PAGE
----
Philip Glass American composer

Philip Glass American composer

Philip Morris Glass (born January 31, 1937 is an American composer. He is considered one of the most influential music makers of the late 20th century. His music is also often controversially described as minimal music, along with the work of the other “major minimalists” La Monte Young, Terry Riley and Steve Reich.

Philip Glass American composer

Glass has distanced himself from the “minimalist” label, describing himself instead as a composer of “music with repetitive structures”.  Though his early mature music shares much with what is normally called “minimalist”, he has since evolved stylistically.  Currently, he describes himself as a “classicist”, pointing out that he is trained in harmony and counterpoint and studied such composers as Franz Schubert, Johann Sebastian Bach and Wolfgang Amadeus Mozart with Nadia Boulanger.

Glass has founded his namesake musical group, Philip Glass Ensemble, with which he still performs on keyboards, and has written operas, musical theatre works, ten symphonies, eleven concertos, solo works, chamber music including string quartets and instrumental sonatas, and film scores. Three of his film scores have been nominated for Academy Awards.

Through his operas, his symphonies, his compositions for his own ensemble, and his wide-ranging collaborations with artists ranging from Twyla Tharp to Allen Ginsberg, Woody Allen to David Bowie, Philip Glass has had an extraordinary and unprecedented impact upon the musical and intellectual life of his times.

The operas – “Einstein on the Beach,” “Satyagraha,” “Akhnaten,” and “The Voyage,” among many others – play throughout the world’s leading houses, and rarely to an empty seat. Glass has written music for experimental theater and for Academy Award-winning motion pictures such as “The Hours” and Martin Scorsese’s “Kundun,” while “Koyaanisqatsi,” his initial filmic landscape with Godfrey Reggio and the Philip Glass Ensemble, may be the most radical and influential mating of sound and vision since “Fantasia.” His associations, personal and professional, with leading rock, pop and world music artists date back to the 1960s, including the beginning of his collaborative relationship with artist Robert Wilson. Indeed, Glass is the first composer to win a wide, multi-generational audience in the opera house, the concert hall, the dance world, in film and in popular music — simultaneously.

He was born in 1937 and grew up in Baltimore. He studied at the University of Chicago, the Juilliard School and in Aspen with Darius Milhaud. Finding himself dissatisfied with much of what then passed for modern music, he moved to Europe, where he studied with the legendary pedagogue Nadia Boulanger (who also taught Aaron Copland , Virgil Thomson and Quincy Jones) and worked closely with the sitar virtuoso and composer Ravi Shankar. He returned to New York in 1967 and formed the Philip Glass Ensemble – seven musicians playing keyboards and a variety of woodwinds, amplified and fed through a mixer.

The new musical style that Glass was evolving was eventually dubbed “minimalism.” Glass himself never liked the term and preferred to speak of himself as a composer of “music with repetitive structures.” Much of his early work was based on the extended reiteration of brief, elegant melodic fragments that wove in and out of an aural tapestry. Or, to put it another way, it immersed a listener in a sort of sonic weather that twists, turns, surrounds, develops.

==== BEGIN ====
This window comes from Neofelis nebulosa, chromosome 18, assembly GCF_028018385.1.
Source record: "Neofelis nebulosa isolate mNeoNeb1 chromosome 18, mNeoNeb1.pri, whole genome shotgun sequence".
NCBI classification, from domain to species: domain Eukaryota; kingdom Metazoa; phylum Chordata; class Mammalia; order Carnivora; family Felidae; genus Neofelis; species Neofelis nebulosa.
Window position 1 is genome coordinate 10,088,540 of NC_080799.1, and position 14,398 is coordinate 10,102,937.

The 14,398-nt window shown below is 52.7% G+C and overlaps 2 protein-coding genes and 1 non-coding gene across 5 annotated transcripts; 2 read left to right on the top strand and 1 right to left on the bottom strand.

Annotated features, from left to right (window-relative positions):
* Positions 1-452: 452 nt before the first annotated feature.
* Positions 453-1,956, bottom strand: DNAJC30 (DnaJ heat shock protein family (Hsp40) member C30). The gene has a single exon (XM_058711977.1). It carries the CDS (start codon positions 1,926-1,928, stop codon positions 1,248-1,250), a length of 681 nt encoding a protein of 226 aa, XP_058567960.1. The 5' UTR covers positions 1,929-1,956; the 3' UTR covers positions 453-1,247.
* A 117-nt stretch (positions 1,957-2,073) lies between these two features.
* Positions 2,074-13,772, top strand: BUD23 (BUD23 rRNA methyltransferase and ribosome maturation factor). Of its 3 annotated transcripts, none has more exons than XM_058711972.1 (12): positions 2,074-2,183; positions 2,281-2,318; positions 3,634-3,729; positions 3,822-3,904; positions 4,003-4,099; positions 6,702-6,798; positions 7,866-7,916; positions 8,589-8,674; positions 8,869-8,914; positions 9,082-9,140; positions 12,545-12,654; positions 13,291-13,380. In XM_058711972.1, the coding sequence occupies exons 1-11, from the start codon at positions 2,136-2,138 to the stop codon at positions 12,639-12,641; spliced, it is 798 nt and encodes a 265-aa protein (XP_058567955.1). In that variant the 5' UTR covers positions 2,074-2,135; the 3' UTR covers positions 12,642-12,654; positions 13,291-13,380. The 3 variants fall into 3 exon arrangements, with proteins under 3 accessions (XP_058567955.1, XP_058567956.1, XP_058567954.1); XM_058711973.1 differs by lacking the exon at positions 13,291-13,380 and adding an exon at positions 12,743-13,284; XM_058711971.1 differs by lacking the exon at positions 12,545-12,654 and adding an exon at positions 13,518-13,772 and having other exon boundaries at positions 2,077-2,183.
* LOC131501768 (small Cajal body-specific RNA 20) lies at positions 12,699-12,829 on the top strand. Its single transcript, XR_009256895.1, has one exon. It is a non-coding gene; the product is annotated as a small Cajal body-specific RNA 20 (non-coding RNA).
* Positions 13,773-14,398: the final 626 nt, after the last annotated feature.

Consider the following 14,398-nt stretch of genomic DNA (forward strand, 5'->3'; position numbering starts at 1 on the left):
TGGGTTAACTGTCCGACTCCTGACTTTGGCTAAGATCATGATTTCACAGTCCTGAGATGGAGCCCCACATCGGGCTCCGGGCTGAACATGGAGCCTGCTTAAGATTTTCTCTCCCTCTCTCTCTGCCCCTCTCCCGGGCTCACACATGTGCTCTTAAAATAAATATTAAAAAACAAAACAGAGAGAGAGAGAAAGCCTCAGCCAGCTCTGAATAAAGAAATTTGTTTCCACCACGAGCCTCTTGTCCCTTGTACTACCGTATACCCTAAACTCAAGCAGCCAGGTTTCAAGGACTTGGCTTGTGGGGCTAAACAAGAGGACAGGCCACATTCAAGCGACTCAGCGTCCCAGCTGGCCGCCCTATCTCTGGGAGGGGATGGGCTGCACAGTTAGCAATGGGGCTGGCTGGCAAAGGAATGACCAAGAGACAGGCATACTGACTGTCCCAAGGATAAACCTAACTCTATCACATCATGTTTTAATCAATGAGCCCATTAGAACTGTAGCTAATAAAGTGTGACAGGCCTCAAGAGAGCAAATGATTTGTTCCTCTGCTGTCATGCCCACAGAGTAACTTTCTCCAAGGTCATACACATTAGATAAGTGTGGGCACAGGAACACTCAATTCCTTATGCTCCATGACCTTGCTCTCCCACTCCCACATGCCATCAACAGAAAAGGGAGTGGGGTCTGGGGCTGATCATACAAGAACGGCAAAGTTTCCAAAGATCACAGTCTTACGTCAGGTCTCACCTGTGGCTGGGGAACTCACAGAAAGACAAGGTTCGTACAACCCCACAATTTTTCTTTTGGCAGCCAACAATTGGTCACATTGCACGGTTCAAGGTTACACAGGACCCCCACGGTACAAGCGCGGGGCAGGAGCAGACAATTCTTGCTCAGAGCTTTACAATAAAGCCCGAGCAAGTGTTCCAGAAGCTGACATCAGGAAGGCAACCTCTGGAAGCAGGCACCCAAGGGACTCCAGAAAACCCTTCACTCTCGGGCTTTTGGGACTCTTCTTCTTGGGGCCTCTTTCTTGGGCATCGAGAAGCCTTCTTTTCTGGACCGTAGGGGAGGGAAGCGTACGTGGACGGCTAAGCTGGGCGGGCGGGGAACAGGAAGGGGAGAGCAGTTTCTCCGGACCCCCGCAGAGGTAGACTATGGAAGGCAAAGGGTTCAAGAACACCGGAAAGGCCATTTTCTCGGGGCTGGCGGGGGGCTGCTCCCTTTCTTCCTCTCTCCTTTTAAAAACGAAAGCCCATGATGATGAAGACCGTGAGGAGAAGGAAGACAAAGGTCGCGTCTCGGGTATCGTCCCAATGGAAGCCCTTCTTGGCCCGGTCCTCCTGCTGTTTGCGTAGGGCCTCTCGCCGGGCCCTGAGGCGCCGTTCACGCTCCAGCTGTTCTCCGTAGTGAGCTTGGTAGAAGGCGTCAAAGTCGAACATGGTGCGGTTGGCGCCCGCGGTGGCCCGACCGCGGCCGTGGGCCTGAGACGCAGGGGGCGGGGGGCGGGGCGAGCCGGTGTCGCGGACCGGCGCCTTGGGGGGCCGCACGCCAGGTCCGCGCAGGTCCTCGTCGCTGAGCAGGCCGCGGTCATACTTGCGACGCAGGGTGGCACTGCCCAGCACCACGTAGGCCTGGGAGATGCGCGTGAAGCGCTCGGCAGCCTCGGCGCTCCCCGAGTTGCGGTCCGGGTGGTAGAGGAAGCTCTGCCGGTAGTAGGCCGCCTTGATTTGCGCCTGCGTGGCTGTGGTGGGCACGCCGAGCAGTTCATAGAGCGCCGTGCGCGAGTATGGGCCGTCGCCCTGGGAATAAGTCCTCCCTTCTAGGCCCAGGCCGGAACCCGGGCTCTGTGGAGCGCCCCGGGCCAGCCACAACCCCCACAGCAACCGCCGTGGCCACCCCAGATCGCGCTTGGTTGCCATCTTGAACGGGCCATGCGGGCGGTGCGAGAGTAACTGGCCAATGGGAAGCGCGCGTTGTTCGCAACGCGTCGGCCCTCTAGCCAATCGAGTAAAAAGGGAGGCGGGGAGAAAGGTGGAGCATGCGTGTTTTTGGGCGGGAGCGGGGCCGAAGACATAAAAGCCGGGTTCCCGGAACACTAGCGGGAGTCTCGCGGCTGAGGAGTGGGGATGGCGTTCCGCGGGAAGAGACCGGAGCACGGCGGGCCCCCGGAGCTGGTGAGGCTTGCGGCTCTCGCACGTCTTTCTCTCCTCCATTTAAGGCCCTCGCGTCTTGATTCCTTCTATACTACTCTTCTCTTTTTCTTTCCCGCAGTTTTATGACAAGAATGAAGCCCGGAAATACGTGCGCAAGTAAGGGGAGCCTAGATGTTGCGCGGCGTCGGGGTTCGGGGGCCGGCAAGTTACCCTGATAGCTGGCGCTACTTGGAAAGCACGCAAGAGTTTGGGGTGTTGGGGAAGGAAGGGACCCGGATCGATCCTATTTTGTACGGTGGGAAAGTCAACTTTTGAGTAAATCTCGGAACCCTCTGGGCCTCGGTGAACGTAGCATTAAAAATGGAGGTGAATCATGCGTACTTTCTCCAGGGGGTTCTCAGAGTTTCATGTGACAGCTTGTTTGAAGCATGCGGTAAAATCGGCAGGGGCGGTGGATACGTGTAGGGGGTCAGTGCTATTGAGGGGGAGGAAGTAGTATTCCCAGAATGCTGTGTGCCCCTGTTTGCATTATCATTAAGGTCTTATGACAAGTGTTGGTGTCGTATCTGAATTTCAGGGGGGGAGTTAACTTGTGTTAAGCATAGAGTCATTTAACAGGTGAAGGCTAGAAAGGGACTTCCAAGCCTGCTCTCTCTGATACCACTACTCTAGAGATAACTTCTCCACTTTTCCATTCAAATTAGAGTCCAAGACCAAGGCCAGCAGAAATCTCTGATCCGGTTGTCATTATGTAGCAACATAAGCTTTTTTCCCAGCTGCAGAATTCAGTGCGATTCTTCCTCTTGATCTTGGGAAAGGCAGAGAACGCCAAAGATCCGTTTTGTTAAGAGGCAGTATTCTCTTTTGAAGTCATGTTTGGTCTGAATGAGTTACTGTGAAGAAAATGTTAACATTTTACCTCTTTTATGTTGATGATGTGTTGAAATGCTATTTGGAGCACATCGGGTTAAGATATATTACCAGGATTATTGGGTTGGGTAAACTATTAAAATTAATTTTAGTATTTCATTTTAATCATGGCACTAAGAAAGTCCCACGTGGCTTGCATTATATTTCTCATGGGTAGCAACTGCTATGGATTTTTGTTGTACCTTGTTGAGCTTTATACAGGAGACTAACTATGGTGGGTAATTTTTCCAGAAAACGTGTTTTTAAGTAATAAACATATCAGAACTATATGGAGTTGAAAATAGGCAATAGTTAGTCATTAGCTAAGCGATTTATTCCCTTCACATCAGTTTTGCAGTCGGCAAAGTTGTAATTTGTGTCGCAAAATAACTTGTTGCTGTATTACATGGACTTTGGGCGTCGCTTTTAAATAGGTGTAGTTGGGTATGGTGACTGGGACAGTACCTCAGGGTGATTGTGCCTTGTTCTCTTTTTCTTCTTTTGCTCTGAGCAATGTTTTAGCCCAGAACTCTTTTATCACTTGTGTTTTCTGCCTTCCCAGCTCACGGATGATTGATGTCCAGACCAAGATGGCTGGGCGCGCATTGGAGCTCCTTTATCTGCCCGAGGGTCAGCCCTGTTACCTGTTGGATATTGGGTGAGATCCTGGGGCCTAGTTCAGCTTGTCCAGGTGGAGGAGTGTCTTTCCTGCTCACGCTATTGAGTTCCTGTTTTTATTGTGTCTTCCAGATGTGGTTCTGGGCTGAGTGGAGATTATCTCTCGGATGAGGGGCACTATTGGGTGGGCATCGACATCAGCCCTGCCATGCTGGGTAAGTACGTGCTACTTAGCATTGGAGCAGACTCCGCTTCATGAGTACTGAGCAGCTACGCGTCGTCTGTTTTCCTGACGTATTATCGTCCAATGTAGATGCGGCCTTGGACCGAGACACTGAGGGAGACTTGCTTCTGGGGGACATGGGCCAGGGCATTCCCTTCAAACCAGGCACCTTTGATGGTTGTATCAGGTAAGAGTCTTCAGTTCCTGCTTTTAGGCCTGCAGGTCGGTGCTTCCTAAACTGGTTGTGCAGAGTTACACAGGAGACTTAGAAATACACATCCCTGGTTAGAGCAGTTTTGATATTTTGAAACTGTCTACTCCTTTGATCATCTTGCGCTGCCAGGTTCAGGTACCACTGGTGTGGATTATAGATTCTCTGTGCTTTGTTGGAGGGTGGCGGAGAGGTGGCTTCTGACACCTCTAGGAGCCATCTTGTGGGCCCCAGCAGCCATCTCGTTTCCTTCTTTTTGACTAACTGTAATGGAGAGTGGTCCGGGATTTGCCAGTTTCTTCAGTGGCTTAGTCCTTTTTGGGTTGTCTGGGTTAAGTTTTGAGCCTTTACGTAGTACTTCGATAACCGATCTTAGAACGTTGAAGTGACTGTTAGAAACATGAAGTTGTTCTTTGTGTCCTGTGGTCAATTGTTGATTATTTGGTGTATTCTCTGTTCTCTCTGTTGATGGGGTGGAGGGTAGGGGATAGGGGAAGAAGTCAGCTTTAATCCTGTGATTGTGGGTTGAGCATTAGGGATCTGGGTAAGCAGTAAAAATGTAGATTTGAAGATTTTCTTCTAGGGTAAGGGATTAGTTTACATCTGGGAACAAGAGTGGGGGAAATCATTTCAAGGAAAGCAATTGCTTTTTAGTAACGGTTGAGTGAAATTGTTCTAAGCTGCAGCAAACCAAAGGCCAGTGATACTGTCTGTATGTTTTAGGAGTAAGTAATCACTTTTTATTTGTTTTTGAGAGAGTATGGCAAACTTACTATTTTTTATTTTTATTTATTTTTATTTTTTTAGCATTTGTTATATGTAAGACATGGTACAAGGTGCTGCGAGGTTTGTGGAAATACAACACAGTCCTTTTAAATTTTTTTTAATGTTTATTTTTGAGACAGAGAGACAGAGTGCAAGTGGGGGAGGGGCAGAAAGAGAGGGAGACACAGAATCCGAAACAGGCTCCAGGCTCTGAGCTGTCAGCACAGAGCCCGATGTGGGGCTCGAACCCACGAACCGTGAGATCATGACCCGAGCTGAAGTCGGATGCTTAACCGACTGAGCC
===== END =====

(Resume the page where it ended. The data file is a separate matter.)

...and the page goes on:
There has been nothing “minimalist” about his output. In the past 25 years, Glass has composed more than twenty operas, large and small; eight symphonies (with others already on the way); two piano concertos and concertos for violin, piano, timpani, and saxophone quartet and orchestra; soundtracks to films ranging from new scores for the stylized classics of Jean Cocteau to Errol Morris’s documentary about former defense secretary Robert McNamara; string quartets; a growing body of work for solo piano and organ. He has collaborated with Paul Simon, Linda Ronstadt, Yo-Yo Ma, and Doris Lessing, among many others. He presents lectures, workshops, and solo keyboard performances around the world, and continues to appear regularly with the Philip Glass Ensemble.

Opera, musictheater

  • Einstein on the Beach (1976)
  • Satyagraha (1980)
  • Akhnaten (1983)
  • Orphée (1993)
  • La Belle et la Bête (1994)
  • Les Enfants Terribles, (1996)
  • A Madrigal Opera (1980)
  • the CIVIL warS (1984)
  • The Fall of the House of Usher (libretto efter en novell av Edgar Allan Poe, 1987)
  • The making of the representative for Planet 8, (libretto av Doris Lessing, 1985–88)
  • 1000 Airplanes on the Roof (1988)
  • Hydrogen Jukebox (libretto av Allen Ginsberg, 1990)
  • White Raven (1991)
  • The Voyage (1992)
  • The Marriages Between Zones Three, Four, and Five (libretto av Doris Lessing, 1997)
  • Monsters of Grace (1998)
  • In the Penal Colony (libretto efter en novell av Franz Kafka, 2000)
  • The Sound of a Voice (2003)
  • Waiting for the Barbarians (efter en roman av J.M. Coetzee, 2005)
  • Appomattox (2007, libretto av Christopher Hampton)
  • Kepler (libretto av Martina Winkel, innehåller texter av Johannes Kepler och Andreas Gryphius, 2009)
  • The Perfect American (bygger på boken om Walt Disney av Peter Stephan Jungk, 2011)
  • The Lost (efter en pjäs av Peter Handke, 2011–12)

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